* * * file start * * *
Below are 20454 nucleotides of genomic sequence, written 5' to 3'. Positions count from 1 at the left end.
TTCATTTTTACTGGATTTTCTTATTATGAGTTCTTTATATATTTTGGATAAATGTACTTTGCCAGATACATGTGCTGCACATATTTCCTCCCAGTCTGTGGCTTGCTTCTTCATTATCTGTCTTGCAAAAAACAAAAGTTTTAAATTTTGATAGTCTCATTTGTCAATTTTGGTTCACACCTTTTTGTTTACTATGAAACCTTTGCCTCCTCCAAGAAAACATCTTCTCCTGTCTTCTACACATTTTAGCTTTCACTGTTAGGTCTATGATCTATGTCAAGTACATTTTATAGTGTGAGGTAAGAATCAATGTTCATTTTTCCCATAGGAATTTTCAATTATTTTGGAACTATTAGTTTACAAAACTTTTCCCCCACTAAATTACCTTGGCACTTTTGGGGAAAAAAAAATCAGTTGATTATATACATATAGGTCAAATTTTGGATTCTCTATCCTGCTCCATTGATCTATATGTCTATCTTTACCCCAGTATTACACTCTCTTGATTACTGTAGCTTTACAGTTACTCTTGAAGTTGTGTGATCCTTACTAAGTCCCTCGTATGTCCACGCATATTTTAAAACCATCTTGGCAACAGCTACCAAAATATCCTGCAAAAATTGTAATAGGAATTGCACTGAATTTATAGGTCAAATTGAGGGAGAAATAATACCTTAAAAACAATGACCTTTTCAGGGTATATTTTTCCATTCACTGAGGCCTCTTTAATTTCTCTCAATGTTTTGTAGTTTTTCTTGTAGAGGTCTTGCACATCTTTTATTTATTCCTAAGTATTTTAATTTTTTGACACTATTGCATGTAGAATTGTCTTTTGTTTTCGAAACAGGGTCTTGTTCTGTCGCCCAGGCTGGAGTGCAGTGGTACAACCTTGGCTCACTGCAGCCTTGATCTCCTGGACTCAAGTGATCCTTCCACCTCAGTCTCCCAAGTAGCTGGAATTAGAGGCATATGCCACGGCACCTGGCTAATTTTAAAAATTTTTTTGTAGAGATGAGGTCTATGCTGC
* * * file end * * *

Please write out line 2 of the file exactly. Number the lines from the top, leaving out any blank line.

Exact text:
TTCATTTTTACTGGATTTTCTTATTATGAGTTCTTTATATATTTTGGATAAATGTACTTTGCCAGATACATGTGCTGCACATATTTCCTCCCAGTCTGTGGCTTGCTTCTTCATTATCTGTCTTGCAAAAAACAAAAGTTTTAAATTTTGATAGTCTCATTTGTCAATTTTGGTTCACACCTTTTTGTTTACTATGAAACCTTTGCCTCCTCCAAGAAAACATCTTCTCCTGTCTTCTACACATTTTAGCTTTCACTGTTAGGTCTATGATCTATGTCAAGTACATTTTATAGTGTGAGGTAAGAATCAATGTTCATTTTTCCCATAGGAATTTTCAATTATTTTGGAACTATTAGTTTACAAAACTTTTCCCCCACTAAATTACCTTGGCACTTTTGGGGAAAAAAAAATCAGTTGATTATATACATATAGGTCAAATTTTGGATTCTCTATCCTGCTCCATTGATCTATATGTCTATCTTTACCCCAGTATTACACTCTCTTGATTACTGTAGCTTTACAGTTACTCTTGAAGTTGTGTGATCCTTACTAAGTCCCTCGTATGTCCACGCATATTTTAAAACCATCTTGGCAACAGCTACCAAAATATCCTGCAAAAATTGTAATAGGAATTGCACTGAATTTATAGGTCAAATTGAGGGAGAAATAATACCTTAAAAACAATGACCTTTTCAGGGTATATTTTTCCATTCACTGAGGCCTCTTTAATTTCTCTCAATGTTTTGTAGTTTTTCTTGTAGAGGTCTTGCACATCTTTTATTTATTCCTAAGTATTTTAATTTTTTGACACTATTGCATGTAGAATTGTCTTTTGTTTTCGAAACAGGGTCTTGTTCTGTCGCCCAGGCTGGAGTGCAGTGGTACAACCTTGGCTCACTGCAGCCTTGATCTCCTGGACTCAAGTGATCCTTCCACCTCAGTCTCCCAAGTAGCTGGAATTAGAGGCATATGCCACGGCACCTGGCTAATTTTAAAAATTTTTTTGTAGAGATGAGGTCTATGCTGC